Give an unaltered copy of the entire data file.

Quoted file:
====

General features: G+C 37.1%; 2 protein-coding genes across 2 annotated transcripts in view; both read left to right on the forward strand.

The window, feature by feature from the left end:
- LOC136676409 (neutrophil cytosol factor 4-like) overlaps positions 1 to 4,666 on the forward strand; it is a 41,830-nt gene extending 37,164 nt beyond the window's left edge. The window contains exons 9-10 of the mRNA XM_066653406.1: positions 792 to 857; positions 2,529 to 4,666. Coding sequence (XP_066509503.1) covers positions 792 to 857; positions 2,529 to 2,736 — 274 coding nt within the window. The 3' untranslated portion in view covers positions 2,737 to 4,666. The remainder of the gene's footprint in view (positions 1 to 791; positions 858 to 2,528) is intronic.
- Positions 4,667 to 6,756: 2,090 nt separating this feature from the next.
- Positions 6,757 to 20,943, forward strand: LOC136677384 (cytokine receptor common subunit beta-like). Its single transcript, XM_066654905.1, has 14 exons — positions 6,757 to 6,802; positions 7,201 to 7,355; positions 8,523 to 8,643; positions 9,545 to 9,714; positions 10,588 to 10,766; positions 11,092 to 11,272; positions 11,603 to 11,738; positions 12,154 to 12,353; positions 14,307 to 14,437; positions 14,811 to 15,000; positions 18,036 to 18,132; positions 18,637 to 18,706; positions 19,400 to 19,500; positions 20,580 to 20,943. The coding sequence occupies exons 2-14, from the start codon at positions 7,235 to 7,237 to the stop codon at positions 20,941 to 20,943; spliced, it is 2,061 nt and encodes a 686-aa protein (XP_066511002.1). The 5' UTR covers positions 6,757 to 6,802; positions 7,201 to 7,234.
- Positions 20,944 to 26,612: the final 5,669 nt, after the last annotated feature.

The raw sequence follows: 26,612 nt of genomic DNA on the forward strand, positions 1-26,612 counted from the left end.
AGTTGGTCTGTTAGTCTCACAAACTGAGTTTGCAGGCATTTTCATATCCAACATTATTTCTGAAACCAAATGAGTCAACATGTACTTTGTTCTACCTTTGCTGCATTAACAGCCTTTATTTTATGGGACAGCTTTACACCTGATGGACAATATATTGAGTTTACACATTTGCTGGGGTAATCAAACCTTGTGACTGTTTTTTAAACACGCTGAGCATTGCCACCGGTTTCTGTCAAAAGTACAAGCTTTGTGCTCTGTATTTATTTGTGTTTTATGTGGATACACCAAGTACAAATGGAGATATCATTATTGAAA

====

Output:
General features: G+C 37.1%; 2 protein-coding genes across 2 annotated transcripts in view; both read left to right on the forward strand.

The window, feature by feature from the left end:
- LOC136676409 (neutrophil cytosol factor 4-like) overlaps positions 1 to 4,666 on the forward strand; it is a 41,830-nt gene extending 37,164 nt beyond the window's left edge. The window contains exons 9-10 of the mRNA XM_066653406.1: positions 792 to 857; positions 2,529 to 4,666. Coding sequence (XP_066509503.1) covers positions 792 to 857; positions 2,529 to 2,736 — 274 coding nt within the window. The 3' untranslated portion in view covers positions 2,737 to 4,666. The remainder of the gene's footprint in view (positions 1 to 791; positions 858 to 2,528) is intronic.
- Positions 4,667 to 6,756: 2,090 nt separating this feature from the next.
- Positions 6,757 to 20,943, forward strand: LOC136677384 (cytokine receptor common subunit beta-like). Its single transcript, XM_066654905.1, has 14 exons — positions 6,757 to 6,802; positions 7,201 to 7,355; positions 8,523 to 8,643; positions 9,545 to 9,714; positions 10,588 to 10,766; positions 11,092 to 11,272; positions 11,603 to 11,738; positions 12,154 to 12,353; positions 14,307 to 14,437; positions 14,811 to 15,000; positions 18,036 to 18,132; positions 18,637 to 18,706; positions 19,400 to 19,500; positions 20,580 to 20,943. The coding sequence occupies exons 2-14, from the start codon at positions 7,235 to 7,237 to the stop codon at positions 20,941 to 20,943; spliced, it is 2,061 nt and encodes a 686-aa protein (XP_066511002.1). The 5' UTR covers positions 6,757 to 6,802; positions 7,201 to 7,234.
- Positions 20,944 to 26,612: the final 5,669 nt, after the last annotated feature.

The raw sequence follows: 26,612 nt of genomic DNA on the forward strand, positions 1-26,612 counted from the left end.
AGTTGGTCTGTTAGTCTCACAAACTGAGTTTGCAGGCATTTTCATATCCAACATTATTTCTGAAACCAAATGAGTCAACATGTACTTTGTTCTACCTTTGCTGCATTAACAGCCTTTATTTTATGGGACAGCTTTACACCTGATGGACAATATATTGAGTTTACACATTTGCTGGGGTAATCAAACCTTGTGACTGTTTTTTAAACACGCTGAGCATTGCCACCGGTTTCTGTCAAAAGTACAAGCTTTGTGCTCTGTATTTATTTGTGTTTTATGTGGATACACCAAGTACAAATGGAGATATCATTATTGAAA